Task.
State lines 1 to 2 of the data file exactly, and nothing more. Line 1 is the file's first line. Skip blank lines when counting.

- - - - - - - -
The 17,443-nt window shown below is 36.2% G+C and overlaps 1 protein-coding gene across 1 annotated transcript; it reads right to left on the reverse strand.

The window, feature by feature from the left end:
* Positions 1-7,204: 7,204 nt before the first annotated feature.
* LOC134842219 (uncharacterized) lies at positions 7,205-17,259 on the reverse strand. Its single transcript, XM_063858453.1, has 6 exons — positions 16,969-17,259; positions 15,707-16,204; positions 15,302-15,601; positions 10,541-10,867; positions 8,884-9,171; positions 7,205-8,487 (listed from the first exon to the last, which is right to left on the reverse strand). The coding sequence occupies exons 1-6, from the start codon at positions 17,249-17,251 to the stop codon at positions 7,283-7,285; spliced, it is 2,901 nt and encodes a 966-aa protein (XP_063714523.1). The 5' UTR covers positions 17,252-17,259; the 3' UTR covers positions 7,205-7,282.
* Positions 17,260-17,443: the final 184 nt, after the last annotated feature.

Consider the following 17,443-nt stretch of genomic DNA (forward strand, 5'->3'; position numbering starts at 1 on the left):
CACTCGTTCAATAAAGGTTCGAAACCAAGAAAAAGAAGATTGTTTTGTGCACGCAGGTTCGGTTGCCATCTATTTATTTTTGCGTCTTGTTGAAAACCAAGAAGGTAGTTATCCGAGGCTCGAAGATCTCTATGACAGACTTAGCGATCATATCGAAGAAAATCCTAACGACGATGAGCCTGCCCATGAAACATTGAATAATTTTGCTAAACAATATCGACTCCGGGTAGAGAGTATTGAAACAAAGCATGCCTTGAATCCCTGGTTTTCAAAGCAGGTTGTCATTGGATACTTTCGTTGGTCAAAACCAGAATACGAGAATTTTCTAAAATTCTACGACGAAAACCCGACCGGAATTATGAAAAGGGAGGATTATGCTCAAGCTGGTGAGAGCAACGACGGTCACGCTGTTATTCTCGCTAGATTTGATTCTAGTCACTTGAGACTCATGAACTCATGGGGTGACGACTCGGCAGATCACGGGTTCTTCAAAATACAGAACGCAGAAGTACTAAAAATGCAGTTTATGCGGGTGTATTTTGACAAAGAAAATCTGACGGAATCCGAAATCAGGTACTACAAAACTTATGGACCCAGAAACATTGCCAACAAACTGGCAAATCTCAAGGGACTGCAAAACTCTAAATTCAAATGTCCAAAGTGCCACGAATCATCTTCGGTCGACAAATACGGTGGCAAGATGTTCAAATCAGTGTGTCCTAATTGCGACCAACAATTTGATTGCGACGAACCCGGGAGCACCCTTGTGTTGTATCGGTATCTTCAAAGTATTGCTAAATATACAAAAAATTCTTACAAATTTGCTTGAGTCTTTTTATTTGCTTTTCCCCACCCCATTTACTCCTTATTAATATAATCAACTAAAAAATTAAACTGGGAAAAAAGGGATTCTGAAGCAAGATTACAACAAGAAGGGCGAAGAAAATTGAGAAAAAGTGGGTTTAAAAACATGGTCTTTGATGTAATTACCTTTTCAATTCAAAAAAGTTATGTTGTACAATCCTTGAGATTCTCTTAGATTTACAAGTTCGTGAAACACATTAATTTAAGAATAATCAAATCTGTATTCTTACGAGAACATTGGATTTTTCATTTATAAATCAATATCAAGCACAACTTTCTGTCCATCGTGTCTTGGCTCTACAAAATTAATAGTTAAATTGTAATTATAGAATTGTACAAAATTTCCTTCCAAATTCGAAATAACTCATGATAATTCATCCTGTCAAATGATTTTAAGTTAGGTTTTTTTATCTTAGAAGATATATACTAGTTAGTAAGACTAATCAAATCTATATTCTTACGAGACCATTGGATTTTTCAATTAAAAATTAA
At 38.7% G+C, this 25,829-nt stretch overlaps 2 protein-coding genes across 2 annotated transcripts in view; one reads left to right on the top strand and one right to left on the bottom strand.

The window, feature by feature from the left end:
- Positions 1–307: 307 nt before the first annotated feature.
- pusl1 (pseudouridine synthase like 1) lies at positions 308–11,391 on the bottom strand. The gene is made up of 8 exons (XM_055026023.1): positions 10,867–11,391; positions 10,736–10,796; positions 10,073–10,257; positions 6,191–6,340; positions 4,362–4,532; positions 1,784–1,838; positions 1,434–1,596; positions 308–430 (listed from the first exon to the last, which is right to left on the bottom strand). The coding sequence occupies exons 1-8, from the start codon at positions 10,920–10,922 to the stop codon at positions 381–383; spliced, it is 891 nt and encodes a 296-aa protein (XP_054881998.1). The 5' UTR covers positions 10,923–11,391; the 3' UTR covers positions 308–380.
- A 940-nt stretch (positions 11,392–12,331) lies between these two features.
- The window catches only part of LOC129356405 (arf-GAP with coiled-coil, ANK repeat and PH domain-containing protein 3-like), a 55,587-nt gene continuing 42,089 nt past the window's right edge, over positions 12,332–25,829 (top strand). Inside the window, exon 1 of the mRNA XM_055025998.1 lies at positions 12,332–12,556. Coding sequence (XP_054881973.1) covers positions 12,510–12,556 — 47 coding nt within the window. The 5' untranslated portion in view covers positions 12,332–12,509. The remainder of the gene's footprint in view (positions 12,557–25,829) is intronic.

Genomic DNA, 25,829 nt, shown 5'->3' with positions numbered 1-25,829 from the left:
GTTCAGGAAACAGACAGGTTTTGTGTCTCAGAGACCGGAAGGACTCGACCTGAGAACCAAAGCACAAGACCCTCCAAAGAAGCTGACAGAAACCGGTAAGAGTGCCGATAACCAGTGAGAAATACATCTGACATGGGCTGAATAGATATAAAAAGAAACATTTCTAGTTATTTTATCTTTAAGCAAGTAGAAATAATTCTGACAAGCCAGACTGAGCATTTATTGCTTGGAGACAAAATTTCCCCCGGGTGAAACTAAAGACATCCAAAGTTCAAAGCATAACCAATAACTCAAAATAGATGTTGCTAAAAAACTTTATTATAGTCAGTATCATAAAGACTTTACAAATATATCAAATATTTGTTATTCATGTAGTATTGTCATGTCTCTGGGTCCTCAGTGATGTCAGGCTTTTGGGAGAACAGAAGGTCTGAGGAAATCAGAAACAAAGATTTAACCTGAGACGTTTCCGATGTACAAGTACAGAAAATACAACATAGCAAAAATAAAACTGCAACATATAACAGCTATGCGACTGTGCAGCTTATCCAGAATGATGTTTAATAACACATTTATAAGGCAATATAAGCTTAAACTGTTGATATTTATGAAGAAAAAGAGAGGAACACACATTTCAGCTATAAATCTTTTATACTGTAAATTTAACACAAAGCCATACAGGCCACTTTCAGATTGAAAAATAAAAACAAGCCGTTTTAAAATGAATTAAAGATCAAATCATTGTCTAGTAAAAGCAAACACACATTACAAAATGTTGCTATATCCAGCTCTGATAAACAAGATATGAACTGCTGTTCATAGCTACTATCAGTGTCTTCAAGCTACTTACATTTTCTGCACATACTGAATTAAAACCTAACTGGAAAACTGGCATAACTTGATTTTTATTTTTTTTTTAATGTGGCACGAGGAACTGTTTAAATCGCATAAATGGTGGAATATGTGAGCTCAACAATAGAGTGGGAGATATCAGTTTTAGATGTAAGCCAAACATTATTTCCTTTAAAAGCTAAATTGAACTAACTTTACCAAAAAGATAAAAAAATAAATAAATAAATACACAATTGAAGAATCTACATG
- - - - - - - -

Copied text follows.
The 17,443-nt window shown below is 36.2% G+C and overlaps 1 protein-coding gene across 1 annotated transcript; it reads right to left on the reverse strand.

The window, feature by feature from the left end: